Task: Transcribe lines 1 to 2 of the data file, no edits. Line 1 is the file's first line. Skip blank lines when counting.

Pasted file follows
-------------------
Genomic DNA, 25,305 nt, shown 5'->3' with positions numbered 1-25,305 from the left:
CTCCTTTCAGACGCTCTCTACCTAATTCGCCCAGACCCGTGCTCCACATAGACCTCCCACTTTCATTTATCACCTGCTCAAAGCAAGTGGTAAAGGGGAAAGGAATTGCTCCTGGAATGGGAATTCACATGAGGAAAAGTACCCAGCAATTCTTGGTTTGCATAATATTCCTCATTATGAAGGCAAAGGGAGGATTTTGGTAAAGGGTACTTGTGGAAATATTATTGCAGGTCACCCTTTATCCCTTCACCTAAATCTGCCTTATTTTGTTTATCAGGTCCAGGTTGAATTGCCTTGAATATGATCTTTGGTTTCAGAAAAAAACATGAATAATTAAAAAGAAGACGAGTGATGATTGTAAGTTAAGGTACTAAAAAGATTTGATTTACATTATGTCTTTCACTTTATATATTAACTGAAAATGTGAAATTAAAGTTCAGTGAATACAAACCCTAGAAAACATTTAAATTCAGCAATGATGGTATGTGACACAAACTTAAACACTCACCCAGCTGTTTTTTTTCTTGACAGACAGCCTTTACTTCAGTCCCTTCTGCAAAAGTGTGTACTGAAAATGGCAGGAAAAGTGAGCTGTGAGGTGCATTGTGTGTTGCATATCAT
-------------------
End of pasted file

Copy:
Genomic DNA, 25,305 nt, shown 5'->3' with positions numbered 1-25,305 from the left:
CTCCTTTCAGACGCTCTCTACCTAATTCGCCCAGACCCGTGCTCCACATAGACCTCCCACTTTCATTTATCACCTGCTCAAAGCAAGTGGTAAAGGGGAAAGGAATTGCTCCTGGAATGGGAATTCACATGAGGAAAAGTACCCAGCAATTCTTGGTTTGCATAATATTCCTCATTATGAAGGCAAAGGGAGGATTTTGGTAAAGGGTACTTGTGGAAATATTATTGCAGGTCACCCTTTATCCCTTCACCTAAATCTGCCTTATTTTGTTTATCAGGTCCAGGTTGAATTGCCTTGAATATGATCTTTGGTTTCAGAAAAAAACATGAATAATTAAAAAGAAGACGAGTGATGATTGTAAGTTAAGGTACTAAAAAGATTTGATTTACATTATGTCTTTCACTTTATATATTAACTGAAAATGTGAAATTAAAGTTCAGTGAATACAAACCCTAGAAAACATTTAAATTCAGCAATGATGGTATGTGACACAAACTTAAACACTCACCCAGCTGTTTTTTTTCTTGACAGACAGCCTTTACTTCAGTCCCTTCTGCAAAAGTGTGTACTGAAAATGGCAGGAAAAGTGAGCTGTGAGGTGCATTGTGTGTTGCATATCAT